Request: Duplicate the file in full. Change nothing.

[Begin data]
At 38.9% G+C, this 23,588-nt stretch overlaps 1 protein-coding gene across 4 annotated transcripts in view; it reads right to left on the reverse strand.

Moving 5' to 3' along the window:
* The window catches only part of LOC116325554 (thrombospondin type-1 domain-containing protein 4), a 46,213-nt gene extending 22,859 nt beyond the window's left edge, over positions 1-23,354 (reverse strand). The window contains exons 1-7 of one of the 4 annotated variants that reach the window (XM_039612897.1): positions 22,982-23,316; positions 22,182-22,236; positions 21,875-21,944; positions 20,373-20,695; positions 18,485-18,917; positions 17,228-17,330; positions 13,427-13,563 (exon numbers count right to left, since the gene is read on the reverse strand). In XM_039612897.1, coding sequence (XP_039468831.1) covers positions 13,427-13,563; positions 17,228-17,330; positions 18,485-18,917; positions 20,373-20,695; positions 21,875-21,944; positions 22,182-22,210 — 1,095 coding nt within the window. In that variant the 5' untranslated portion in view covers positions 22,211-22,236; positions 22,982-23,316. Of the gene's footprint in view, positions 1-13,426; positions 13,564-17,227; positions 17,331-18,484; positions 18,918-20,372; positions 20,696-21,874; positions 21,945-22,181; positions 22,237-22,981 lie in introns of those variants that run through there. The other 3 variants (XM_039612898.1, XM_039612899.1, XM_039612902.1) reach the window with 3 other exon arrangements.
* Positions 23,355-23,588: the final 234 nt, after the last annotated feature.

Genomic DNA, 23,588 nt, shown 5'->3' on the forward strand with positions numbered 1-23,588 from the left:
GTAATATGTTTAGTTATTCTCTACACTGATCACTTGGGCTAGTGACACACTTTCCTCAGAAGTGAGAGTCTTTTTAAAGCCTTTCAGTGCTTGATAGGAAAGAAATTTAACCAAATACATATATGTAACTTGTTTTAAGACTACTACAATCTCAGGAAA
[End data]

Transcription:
At 38.9% G+C, this 23,588-nt stretch overlaps 1 protein-coding gene across 4 annotated transcripts in view; it reads right to left on the reverse strand.

Moving 5' to 3' along the window:
* The window catches only part of LOC116325554 (thrombospondin type-1 domain-containing protein 4), a 46,213-nt gene extending 22,859 nt beyond the window's left edge, over positions 1-23,354 (reverse strand). The window contains exons 1-7 of one of the 4 annotated variants that reach the window (XM_039612897.1): positions 22,982-23,316; positions 22,182-22,236; positions 21,875-21,944; positions 20,373-20,695; positions 18,485-18,917; positions 17,228-17,330; positions 13,427-13,563 (exon numbers count right to left, since the gene is read on the reverse strand). In XM_039612897.1, coding sequence (XP_039468831.1) covers positions 13,427-13,563; positions 17,228-17,330; positions 18,485-18,917; positions 20,373-20,695; positions 21,875-21,944; positions 22,182-22,210 — 1,095 coding nt within the window. In that variant the 5' untranslated portion in view covers positions 22,211-22,236; positions 22,982-23,316. Of the gene's footprint in view, positions 1-13,426; positions 13,564-17,227; positions 17,331-18,484; positions 18,918-20,372; positions 20,696-21,874; positions 21,945-22,181; positions 22,237-22,981 lie in introns of those variants that run through there. The other 3 variants (XM_039612898.1, XM_039612899.1, XM_039612902.1) reach the window with 3 other exon arrangements.
* Positions 23,355-23,588: the final 234 nt, after the last annotated feature.

Genomic DNA, 23,588 nt, shown 5'->3' on the forward strand with positions numbered 1-23,588 from the left:
GTAATATGTTTAGTTATTCTCTACACTGATCACTTGGGCTAGTGACACACTTTCCTCAGAAGTGAGAGTCTTTTTAAAGCCTTTCAGTGCTTGATAGGAAAGAAATTTAACCAAATACATATATGTAACTTGTTTTAAGACTACTACAATCTCAGGAAA